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Instead, the Chick-fil-A Foundation plans to give $9 million to organizations that support education and fight homelessness. Which is commendable regardless of the company's troubled past.

"If Chick-Fil-A is serious about their pledge to stop holding hands with divisive anti-LGBTQ activists, then further transparency is needed regarding their deep ties to organizations like Focus on the Family, which exist purely to harm LGBTQ people and families," Drew Anderson, GLAAD's director of campaigns and rapid response, said in a statement.

Chick-fil-A's decision to back down from contributing to anti-LGBT charities shows the power that people have to fight back against companies by hitting them where it really hurts — the pocket book.

The question remains: If you previously avoided Chick-fil-A because it supported anti-LGBT organizations, is it now OK to eat there? Especially when Popeye's chicken sandwich is so good people will kill for it?


Oh, irony. You are having quite a day.

The Italian region of Veneto, which includes the city of Venice, is currently experiencing historic flooding. Venice Mayor Luigi Brugnaro has stated that the flooding is a direct result of climate change, with the tide measuring the highest level in 50 years. The city (which is actually a collection of 100 islands in a lagoon—hence its famous canal streets), is no stranger to regular flooding, but is currently on the brink of declaring a state of emergency as waters refuse to recede.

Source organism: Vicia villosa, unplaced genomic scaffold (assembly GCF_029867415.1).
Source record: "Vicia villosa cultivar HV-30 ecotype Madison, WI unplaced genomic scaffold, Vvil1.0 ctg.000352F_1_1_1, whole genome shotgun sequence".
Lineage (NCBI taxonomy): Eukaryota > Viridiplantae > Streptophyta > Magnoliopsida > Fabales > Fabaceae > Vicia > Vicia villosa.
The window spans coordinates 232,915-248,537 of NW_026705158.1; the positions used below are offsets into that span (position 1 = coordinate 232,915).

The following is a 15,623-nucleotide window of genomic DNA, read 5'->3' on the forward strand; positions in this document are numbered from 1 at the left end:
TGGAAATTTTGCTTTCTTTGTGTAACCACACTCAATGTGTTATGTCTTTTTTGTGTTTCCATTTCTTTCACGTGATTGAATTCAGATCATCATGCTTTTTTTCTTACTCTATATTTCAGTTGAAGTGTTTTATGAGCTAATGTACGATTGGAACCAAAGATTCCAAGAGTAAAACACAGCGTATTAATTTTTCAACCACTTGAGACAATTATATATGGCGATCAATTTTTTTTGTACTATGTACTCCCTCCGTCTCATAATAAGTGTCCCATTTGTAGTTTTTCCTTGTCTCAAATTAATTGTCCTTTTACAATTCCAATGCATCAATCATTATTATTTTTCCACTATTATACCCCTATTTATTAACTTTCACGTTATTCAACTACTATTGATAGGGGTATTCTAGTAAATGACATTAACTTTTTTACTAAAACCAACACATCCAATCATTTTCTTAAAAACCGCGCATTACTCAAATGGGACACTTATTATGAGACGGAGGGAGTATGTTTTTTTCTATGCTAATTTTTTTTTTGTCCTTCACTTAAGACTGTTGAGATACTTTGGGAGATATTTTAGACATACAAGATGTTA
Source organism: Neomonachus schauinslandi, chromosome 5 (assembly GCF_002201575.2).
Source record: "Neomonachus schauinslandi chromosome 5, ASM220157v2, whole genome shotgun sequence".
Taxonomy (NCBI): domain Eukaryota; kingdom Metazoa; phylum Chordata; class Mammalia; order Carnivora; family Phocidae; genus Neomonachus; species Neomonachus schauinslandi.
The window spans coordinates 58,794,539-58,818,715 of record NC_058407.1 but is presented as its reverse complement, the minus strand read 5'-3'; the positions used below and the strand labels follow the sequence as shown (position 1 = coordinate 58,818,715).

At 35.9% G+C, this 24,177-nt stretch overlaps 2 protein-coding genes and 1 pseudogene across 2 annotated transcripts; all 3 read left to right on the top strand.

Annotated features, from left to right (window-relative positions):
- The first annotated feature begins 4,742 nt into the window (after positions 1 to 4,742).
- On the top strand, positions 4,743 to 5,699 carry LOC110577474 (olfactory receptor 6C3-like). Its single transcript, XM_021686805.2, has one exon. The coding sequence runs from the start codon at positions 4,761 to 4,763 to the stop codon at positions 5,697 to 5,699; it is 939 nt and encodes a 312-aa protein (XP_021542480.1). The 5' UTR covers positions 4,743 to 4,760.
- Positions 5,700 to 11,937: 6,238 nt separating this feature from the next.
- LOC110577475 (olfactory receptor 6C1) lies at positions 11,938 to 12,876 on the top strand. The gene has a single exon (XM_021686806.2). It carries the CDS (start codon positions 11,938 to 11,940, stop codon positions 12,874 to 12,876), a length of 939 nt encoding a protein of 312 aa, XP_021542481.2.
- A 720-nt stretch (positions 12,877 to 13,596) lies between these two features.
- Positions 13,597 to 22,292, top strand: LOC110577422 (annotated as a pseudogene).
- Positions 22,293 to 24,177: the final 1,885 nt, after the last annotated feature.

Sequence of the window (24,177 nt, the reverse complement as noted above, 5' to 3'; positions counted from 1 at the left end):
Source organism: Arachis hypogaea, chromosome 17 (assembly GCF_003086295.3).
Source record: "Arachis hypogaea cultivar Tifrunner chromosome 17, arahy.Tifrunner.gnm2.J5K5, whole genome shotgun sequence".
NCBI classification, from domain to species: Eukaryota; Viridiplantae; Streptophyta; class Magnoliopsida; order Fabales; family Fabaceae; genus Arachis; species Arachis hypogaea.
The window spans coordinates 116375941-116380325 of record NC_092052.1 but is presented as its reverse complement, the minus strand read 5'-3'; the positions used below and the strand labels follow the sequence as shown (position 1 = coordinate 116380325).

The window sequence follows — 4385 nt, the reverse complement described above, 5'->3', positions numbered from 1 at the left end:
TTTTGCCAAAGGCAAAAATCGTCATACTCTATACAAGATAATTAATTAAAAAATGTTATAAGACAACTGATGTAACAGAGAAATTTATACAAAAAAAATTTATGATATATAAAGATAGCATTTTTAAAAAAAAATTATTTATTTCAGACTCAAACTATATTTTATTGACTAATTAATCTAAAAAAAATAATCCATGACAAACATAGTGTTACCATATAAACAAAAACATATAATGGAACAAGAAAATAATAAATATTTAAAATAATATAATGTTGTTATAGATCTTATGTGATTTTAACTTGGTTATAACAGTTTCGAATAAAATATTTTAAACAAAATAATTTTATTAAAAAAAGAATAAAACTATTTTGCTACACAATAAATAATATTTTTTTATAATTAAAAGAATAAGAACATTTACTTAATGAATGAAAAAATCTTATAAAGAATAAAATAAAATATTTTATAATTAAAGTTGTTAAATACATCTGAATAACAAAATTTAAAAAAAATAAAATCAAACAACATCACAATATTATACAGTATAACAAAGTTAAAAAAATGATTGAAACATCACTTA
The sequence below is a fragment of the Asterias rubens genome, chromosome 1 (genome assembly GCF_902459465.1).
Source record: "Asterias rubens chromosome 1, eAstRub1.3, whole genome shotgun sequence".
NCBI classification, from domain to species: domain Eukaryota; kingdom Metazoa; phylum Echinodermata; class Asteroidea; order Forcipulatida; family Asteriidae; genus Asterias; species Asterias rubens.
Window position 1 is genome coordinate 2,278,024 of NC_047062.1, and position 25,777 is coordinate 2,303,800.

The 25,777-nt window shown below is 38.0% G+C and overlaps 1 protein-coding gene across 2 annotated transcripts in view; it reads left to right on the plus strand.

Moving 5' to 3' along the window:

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The Planet
via Gage Skidmore / Flickr and nrkbeta / flickr

The Southern Poverty Law Center (SPLC) dropped a bombshell on Tuesday, announcing it had over 900 emails that White House aide Stephen Miller sent to former Breitbart writer and editor Katie McHugh.

According to the SPLC, in the emails, Miller aggressively "promoted white nationalist literature, pushed racist immigration stories and obsessed over the loss of Confederate symbols after Dylann Roof's murderous rampage."

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via Twitter / Bye,Bye Harley Davidson

The NRA likes to diminish the role that guns play in fatal shootings by saying, "Guns don't kill people, people kill people."

Which is the same logic as, "Hammers don't build roofs, people build roofs." No duh. But it'd be nearly impossible to build a roof without a hammer.

So, shouldn't the people who manufacture guns share some responsibility when they are used for the purpose they're made: killing people? Especially when the manufacturers market the weapon for that exact purpose?